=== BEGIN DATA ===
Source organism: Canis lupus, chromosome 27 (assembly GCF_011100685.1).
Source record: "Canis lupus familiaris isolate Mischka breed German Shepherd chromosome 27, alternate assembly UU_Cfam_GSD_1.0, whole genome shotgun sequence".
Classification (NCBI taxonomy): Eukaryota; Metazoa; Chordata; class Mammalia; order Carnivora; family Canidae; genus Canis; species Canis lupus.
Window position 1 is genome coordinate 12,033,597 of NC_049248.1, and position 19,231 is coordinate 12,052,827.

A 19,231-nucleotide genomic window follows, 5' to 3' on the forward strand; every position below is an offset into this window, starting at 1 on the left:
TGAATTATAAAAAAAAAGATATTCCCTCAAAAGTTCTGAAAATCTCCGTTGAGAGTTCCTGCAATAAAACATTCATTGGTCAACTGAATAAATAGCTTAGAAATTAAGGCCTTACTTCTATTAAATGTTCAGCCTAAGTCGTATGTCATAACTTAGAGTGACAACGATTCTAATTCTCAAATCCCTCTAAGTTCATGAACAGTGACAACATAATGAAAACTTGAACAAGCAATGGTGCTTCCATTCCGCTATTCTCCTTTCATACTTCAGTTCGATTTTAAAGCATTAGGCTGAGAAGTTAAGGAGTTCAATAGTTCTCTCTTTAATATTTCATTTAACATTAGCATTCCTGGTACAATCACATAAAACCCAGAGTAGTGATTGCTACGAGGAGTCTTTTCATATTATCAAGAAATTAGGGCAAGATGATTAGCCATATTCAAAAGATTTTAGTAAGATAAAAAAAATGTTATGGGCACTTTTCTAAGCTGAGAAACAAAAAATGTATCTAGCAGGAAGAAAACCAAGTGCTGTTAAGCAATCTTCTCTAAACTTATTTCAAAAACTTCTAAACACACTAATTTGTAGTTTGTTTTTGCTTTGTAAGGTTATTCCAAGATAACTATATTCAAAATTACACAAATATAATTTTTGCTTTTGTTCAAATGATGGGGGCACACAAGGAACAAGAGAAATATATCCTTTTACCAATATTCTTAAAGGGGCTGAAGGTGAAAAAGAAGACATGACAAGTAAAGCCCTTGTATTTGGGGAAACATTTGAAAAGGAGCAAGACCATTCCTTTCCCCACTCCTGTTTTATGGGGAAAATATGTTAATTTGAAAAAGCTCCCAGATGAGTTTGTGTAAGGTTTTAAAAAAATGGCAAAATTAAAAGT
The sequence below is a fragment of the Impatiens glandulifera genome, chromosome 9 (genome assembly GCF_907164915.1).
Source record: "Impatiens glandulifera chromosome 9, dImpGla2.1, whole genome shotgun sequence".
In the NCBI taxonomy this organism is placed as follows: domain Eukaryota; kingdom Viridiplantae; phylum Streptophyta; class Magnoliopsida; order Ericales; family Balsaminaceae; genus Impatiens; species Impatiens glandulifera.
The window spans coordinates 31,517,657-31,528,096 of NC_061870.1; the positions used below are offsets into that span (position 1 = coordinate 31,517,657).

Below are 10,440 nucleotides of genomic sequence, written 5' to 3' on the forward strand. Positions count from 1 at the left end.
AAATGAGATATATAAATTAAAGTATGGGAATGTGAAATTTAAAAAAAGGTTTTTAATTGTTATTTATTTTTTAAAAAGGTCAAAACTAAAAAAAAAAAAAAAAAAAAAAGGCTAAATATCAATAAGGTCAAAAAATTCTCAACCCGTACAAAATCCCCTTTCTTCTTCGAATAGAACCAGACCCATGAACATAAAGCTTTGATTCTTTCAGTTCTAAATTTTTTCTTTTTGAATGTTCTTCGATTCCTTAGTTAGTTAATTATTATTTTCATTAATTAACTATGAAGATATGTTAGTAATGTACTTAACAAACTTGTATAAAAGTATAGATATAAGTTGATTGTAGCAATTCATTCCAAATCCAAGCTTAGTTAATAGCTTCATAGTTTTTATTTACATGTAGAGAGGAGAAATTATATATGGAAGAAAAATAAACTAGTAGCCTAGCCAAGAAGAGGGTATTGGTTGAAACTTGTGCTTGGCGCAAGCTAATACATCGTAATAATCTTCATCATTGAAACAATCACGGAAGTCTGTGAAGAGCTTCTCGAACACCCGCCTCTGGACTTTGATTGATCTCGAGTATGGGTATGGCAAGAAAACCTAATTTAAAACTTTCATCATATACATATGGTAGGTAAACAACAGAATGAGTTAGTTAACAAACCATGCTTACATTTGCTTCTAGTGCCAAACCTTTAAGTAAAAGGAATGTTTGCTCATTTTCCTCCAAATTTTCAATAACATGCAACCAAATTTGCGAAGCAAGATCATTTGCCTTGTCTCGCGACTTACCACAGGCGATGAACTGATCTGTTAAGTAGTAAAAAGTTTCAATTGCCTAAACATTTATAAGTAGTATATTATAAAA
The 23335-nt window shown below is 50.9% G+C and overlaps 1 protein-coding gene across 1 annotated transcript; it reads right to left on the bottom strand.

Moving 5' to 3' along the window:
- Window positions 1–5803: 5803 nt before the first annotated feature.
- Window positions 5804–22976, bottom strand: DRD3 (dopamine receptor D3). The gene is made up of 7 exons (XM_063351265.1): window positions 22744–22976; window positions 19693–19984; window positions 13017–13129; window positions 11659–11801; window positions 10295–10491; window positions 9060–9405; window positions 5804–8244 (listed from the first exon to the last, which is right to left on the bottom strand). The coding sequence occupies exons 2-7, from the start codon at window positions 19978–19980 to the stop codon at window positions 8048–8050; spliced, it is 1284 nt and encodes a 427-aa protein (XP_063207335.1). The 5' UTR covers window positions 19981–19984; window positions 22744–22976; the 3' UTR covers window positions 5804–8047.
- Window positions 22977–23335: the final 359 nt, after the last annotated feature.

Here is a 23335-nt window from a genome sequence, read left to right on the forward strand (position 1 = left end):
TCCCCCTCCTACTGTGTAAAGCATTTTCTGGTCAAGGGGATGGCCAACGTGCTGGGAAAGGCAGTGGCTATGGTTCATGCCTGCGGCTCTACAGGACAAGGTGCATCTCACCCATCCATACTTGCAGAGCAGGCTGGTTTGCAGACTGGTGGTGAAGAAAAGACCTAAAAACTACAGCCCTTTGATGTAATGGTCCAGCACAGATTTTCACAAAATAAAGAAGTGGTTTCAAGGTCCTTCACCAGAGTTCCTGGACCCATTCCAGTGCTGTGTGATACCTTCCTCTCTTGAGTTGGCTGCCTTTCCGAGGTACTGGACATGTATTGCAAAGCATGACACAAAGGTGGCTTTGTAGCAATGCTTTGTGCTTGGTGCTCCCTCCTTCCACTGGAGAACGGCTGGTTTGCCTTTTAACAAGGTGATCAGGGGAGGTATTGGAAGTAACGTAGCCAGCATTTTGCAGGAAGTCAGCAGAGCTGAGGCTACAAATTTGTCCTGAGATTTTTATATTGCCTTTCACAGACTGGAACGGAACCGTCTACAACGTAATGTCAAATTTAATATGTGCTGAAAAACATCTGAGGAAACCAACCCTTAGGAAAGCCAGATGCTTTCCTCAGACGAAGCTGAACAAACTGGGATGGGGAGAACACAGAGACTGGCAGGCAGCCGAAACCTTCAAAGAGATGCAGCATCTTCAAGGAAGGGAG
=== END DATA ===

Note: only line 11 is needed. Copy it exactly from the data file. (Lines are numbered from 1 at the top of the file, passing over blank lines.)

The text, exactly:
Below are 10,440 nucleotides of genomic sequence, written 5' to 3' on the forward strand. Positions count from 1 at the left end.